The “vision” also included a repeal of the Affordable Care Act, which failed in Congress but was trimmed slightly by the aforementioned tax plan.
Nunes had begun to think bigger, telling the local leadership cohort what these large, sweeping reforms would do for Valley residents.
Even Whalen, however, has noticed one small change in Nunes’ behavior since the 2016 election.
“Some things have gotten under his skin lately, and that’s unfortunate,” Whalen said. “His approach is to get defensive when approached with negatives, but who am I to question that?”
Others are happy to question that.
Armen Devejian is an architect who is moving back to Clovis after a few years away from the Valley. He also is a lifelong Republican who worked on George H.W. Bush’s presidential campaigns, volunteered on George W. Bush’s campaigns and served on a state advisory group for juvenile justice under Republican Govs. Pete Wilson and George Deukmejian.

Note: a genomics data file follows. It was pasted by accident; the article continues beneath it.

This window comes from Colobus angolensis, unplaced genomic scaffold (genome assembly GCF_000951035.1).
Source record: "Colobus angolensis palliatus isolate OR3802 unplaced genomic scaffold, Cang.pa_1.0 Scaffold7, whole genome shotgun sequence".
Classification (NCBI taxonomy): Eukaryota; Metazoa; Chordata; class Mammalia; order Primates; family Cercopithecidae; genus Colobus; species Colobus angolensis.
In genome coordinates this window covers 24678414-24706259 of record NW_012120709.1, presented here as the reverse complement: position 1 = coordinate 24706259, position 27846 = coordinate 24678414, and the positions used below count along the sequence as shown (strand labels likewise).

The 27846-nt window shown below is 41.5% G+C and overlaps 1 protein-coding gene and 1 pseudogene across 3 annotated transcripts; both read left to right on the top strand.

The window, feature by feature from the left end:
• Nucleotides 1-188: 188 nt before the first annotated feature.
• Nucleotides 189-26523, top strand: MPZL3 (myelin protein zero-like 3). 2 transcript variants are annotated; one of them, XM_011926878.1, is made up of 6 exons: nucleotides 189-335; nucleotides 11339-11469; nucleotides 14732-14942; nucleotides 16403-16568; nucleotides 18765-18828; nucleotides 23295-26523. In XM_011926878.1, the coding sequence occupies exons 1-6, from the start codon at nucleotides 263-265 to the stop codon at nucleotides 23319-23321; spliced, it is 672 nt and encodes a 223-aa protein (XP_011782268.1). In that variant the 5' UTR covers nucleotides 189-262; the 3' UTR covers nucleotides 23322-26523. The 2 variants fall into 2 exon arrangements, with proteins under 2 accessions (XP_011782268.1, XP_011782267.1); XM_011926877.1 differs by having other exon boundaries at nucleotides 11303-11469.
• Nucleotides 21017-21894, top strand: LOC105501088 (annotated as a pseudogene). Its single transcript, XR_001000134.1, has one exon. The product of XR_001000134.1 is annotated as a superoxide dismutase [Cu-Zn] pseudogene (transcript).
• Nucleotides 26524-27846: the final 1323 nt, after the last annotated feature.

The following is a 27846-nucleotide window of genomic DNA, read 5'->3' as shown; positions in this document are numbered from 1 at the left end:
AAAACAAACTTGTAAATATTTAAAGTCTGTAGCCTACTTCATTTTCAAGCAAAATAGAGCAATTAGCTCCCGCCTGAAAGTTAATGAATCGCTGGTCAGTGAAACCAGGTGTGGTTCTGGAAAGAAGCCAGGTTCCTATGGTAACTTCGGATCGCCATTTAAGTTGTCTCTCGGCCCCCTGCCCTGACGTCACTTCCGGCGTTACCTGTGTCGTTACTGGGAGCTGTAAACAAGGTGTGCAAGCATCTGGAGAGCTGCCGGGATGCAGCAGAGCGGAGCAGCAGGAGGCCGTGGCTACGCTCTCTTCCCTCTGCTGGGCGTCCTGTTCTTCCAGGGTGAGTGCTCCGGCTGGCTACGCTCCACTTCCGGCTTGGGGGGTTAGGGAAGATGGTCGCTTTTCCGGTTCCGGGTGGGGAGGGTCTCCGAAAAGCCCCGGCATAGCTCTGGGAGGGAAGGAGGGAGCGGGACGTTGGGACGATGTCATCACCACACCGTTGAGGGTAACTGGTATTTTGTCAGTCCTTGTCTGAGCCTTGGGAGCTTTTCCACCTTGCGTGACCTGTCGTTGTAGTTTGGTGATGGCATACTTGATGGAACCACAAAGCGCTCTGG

He also hates Nunes. “He has betrayed every oath he has taken,” Devejian said. “There’s been no response to his constituents – no town hall where I can say, ‘I’ve voted for you, I’ve supported you and I have some questions.’”
Chief among these questions, Devejian said, is why Nunes continues to support Trump “over (Nunes’) constitutional duty to provide a check and balance to (the) executive.”
Devejian described Trump as “hostile to education, science, tolerance and open thought while embracing ignorance, tribalism and xenophobia.”
He said Trump, Nunes and the current Republican party have left him and other conservatives behind by damaging the free market with tariffs and agricultural bailouts while also moving away from the family values that drew him to “the party of Lincoln, Roosevelt, Eisenhower and Reagan.”